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idalab seminar #2 Interpretation of multivariate machine learning models

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Besides accurate prediction/description of the data, one goal in multivariate machine learning is to gain insights into the problem domain by analyzing what aspects of the data are most relevant for the model to achieve its performance. However, such analyses may give rise to misinterpretation in the sense that data features that are for example relevant for a classification task, are not necessarily informative of any of the classes themselves.

Haufe’s talk points out this problem and its implications in the context of linear “decoding” applications in neuroimaging, demonstrating that it is caused by correlated additive noise, and proposing a simple transformation of linear methods into a representation from which the class-specific features of actual interest can be easily read off.

Another domain in which correlated noise can lead to misinterpretation is the analysis of interactions between time series. Using again an example from neuroimaging, the presentation points out how linear mixing of noise or signal components in the data can lead to spurious detection of interaction for some of the most established interaction measures. To deal with this problem, a number of “robust” measures and demonstrate their advantages on simulated data will be introduced.

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idalab seminar #2 Interpretation of multivariate machine learning models

  1. 1. Dr. Stefan Haufe Agency for Data Science Machine learning & AI Mathematical modelling Data strategy Interpretation of multivariate machine learning models idalab seminar #2 | May 20th 2016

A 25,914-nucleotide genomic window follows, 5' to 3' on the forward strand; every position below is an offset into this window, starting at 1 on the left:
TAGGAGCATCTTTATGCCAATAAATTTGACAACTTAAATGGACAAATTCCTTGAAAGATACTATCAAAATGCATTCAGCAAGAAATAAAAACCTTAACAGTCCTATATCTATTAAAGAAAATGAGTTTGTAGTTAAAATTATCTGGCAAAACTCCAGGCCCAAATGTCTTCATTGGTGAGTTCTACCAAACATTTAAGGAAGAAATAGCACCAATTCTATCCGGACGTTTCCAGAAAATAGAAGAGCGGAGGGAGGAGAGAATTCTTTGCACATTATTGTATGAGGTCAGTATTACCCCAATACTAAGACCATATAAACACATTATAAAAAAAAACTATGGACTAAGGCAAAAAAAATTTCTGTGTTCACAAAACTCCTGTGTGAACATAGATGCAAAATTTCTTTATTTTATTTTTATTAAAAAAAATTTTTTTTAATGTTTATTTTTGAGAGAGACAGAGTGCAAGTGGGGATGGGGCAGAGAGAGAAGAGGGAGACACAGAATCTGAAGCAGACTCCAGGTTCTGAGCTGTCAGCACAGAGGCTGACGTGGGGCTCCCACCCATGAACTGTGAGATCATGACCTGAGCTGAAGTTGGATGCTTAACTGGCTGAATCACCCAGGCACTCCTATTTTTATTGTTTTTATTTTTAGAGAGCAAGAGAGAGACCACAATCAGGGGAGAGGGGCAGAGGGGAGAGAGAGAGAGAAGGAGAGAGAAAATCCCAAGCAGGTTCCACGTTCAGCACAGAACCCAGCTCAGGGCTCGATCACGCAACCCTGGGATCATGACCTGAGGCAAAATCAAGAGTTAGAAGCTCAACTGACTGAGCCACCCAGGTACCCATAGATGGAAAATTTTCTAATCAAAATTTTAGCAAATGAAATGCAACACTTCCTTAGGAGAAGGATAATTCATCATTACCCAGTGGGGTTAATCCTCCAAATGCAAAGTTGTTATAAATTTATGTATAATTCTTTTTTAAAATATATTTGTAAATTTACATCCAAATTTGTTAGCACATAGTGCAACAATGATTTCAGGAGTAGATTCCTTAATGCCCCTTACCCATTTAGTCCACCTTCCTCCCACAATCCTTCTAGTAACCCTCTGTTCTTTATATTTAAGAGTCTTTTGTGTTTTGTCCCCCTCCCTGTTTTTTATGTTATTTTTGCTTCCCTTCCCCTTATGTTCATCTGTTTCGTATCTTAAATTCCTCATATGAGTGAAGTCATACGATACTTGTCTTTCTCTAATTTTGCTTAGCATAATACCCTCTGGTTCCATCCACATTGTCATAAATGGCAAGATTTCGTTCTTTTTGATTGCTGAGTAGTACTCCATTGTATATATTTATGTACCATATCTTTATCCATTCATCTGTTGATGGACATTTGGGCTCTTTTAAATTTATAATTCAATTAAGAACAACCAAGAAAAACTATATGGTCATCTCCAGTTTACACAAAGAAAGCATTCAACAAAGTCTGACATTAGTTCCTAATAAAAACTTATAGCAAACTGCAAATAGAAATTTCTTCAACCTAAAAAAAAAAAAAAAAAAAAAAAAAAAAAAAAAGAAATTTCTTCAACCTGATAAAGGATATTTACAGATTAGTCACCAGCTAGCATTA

2. 2. Interpretation of multivariate machine learning models Stefan Haufe stefan.haufe@tu-berlin.de Talk at idalab, Berlin, May 20th 2016 Machine Learning Group, TU Berlin
  3. 3. Multivariate data Neuroimaging: ~10,000 brain voxels imaged in parallel using fMRI Other: financial, genomic, climate, molecule descriptors, … : dataset with features and samples 2 t = 1, . . . , T M T
  4. 4. Goal Find latent signal components with interesting properties in the data. Supervised: predictive of one or more target variables • Regression, Classification • Targets: • Stimulus property, experimental condition, behavioral response • Weather, drug efficacy, shoe size, … Unsupervised: • Other properties: large variance, mutual independence, stationarity • Factor models, (blind) source separation 3 si(t) yi(t)
  5. 5. Goal Find latent signal components with interesting properties in the data. Supervised: predictive of one or more target variables • Regression, Classification • Targets: • Stimulus property, experimental condition, behavioral response • Weather, drug efficacy, shoe size, … Unsupervised: • Other properties: large variance, mutual independence, stationarity • Factor models, (blind) source separation 4 yi(t) si(t)